Obstetricians may avoid births due to lawsuit threats
By Frank Donnelly
NEW YORK — Ten years from now, many babies could be delivered by doctors who are total strangers to their mothers.
Medical malpractice insurance for obstetricians and gynecologists could become so expensive that only hospitals — and the doctors under their insurance umbrellas — could afford coverage for birthings.
For expectant moms it means their gynecologists, after shepherding them through nine months, would hand them over to a “laborist” — a hospital staff doctor specializing in delivering babies.
“I think it’s going to compromise the care,” said Dr. David Herzog, who is an attending physician and also teaches at Richmond University Medical Center on Staten Island. A baby’s birth will become “a sterile procedure instead of a beautiful experience; it’s inevitable if the current system continues as is.”
Herzog, who says he has delivered thousands of babies since 1990, survived a scare last month. A jury found him not liable in a multimillion-dollar medical malpractice lawsuit accusing him of causing a premature baby to be born with cerebral palsy eight years ago.
Herzog, often cited as one of Staten Island’s top ob-gyns, has two other pending cases there and at least one in Brooklyn, state court records show. Years ago, he settled a medical malpractice case. He has never been disciplined by the state Office of Professional Medical Conduct.
Herzog says he is confident he will win the pending cases, but they already have taken a toll.
Ob-gyns say sky-high medical malpractice premiums — typically near $200,000 a year here — and the possibility of those rates doubling or tripling if they lose a major malpractice case, have caused many colleagues to rethink their practice or leave the field.
The annual medical malpractice premium for Herzog’s practice, which includes three other physicians, is $700,000, he said.
“You could have 10 lawsuits against you and not one could make it to trial, but by virtue of the volume, you could be dropped by your insurance carrier . . . and you can’t practice medicine,” said Herzog. “It’s always on your mind.”
Even cases that don’t go to trial could cost tens of thousands of dollars, if not hundreds of thousands of dollars, to defend, lawyers say.
Obstetricians and neurosurgeons are among the most frequently sued doctors in the country because of their high-risk practices. Injuries, particularly of the brain, are sometimes lethal or can disable a person for life. Damage awards can run to the millions of dollars.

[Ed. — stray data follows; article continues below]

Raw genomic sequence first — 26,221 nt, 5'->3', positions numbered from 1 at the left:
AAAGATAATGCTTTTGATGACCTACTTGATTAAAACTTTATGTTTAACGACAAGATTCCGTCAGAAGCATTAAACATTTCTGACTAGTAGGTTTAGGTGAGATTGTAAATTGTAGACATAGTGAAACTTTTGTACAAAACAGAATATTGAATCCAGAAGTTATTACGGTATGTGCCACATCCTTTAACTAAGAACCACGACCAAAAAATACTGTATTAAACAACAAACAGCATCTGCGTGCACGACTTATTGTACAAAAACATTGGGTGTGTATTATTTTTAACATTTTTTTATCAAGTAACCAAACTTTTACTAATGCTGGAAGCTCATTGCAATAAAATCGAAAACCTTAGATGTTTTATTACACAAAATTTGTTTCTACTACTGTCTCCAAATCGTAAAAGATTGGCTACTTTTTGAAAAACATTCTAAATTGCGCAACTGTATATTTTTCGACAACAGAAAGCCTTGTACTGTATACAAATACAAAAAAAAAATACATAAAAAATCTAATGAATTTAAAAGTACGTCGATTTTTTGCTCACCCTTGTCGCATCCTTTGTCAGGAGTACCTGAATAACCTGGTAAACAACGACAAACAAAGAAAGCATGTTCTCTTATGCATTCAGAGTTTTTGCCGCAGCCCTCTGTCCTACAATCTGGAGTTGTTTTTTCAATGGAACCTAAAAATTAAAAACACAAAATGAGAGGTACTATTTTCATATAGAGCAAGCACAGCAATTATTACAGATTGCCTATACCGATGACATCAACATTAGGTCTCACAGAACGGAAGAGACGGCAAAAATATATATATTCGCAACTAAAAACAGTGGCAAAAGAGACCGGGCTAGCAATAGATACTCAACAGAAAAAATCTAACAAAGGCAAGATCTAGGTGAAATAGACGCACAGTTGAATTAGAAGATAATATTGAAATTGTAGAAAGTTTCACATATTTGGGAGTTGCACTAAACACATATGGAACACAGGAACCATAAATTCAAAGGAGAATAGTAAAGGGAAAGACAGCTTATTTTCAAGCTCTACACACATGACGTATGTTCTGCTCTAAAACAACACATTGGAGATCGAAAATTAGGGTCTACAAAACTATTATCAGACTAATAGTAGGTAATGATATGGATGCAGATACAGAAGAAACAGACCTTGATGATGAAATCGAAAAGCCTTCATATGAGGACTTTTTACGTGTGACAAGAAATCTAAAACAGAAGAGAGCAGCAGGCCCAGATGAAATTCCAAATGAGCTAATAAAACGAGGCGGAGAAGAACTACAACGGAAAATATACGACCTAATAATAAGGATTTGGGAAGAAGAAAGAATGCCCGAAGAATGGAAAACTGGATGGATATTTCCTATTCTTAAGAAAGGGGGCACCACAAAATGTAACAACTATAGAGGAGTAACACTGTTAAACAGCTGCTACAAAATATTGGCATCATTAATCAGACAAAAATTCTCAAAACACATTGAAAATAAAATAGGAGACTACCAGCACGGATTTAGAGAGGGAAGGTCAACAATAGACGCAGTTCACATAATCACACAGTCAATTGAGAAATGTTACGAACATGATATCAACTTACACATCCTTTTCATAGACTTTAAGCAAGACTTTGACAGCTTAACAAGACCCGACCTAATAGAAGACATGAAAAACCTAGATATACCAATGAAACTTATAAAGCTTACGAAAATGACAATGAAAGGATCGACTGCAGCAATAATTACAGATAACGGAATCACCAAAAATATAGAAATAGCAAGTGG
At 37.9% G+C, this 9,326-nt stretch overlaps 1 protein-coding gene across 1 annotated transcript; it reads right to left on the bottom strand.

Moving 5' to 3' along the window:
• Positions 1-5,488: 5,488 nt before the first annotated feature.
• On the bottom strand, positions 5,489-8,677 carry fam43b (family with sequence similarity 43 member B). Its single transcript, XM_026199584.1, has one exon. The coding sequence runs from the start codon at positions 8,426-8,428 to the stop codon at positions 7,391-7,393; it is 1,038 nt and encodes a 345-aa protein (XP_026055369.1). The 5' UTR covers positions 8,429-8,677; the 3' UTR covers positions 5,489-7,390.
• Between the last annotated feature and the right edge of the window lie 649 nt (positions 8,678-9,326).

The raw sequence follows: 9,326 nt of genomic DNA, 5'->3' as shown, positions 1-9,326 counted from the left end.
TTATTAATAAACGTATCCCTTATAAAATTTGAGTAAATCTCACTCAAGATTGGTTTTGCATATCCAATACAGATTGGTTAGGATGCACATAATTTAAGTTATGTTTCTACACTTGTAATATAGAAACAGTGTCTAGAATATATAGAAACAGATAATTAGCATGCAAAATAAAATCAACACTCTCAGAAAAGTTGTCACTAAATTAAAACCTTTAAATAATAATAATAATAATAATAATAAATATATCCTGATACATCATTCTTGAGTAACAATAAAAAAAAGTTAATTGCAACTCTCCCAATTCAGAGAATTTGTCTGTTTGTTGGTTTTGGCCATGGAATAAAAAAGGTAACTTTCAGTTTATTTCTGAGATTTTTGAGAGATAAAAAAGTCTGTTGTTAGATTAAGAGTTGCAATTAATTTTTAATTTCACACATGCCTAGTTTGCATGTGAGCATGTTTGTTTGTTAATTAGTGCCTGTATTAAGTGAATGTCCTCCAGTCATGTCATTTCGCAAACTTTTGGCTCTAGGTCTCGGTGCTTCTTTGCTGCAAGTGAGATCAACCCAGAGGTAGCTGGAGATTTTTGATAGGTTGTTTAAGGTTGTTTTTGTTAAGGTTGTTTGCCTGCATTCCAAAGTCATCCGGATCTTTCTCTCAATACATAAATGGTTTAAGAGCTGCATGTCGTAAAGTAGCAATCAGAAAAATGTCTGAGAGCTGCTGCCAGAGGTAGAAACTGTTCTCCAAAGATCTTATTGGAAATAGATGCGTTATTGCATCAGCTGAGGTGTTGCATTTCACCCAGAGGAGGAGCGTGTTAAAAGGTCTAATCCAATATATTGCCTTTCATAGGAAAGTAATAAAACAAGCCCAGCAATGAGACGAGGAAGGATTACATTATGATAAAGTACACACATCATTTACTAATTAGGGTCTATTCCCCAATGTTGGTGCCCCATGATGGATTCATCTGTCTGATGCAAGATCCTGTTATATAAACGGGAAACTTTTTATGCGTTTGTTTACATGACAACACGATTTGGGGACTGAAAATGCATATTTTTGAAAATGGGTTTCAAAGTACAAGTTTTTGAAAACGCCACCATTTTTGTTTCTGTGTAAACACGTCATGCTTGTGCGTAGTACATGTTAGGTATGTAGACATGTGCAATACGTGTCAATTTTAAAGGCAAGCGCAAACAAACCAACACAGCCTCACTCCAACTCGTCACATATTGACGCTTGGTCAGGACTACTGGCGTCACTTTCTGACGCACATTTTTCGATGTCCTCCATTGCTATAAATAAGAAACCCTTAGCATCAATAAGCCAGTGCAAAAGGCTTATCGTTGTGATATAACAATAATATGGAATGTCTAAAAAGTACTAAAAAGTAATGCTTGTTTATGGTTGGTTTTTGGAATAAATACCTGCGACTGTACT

According to the Web site of the American College of Obstetricians and Gynecologists (ACOG), ob-gyn practitioners, on average, have nearly three claims filed against them during their careers.
“All too often, doctors are held liable for less-than-perfect outcomes,” said Dr. Ralph W. Hale, ACOG’s executive vice president, in a statement on the group’s Web site.
Yet some of those injuries — cerebral palsy, brain damage or other afflictions — can be caused by circumstances beyond the doctor’s control, such as congenital or genetic abnormalities, or intrauterine strokes.
Critics say doctors have been singing the same one-note tune for years.
Citing a 2006 study, a New York-based consumer group contends that less than 10 percent of an estimated 1 million people injured annually by medical errors in various disciplines file malpractice lawsuits.
That means most people hurt by doctors’ or hospitals’ errors aren’t being compensated, according to that group, the Center for Justice and Democracy.
“I’ve never met a doctor who said that any case against them wasn’t frivolous,” said Joanne Doroshow, the group’s executive director.
Instead of griping about medical malpractice suits or proposing that such cases be decided by a potentially biased medical panel, doctors and states need to do a better job of getting rid of bad physicians, said Doroshow.
According to a 2003 study by Public Citizen, a national nonprofit consumer watchdog, 7 percent of New York State’s 80,000 doctors account for 68 percent of medical malpractice payouts.
Herzog said patients injured by doctors have every right to sue. But, he said, it’s troubling to know his professional fate could be determined by a jury of laymen who likely have limited medical knowledge.
“Your whole life is in the hands of six jurors who, although they’re well-intentioned and giving great effort to the case, really aren’t qualified to decipher the facts and make a decision,” he said. “If you have a case that has complicated medical facts, these decisions should be made by a jury of your peers.”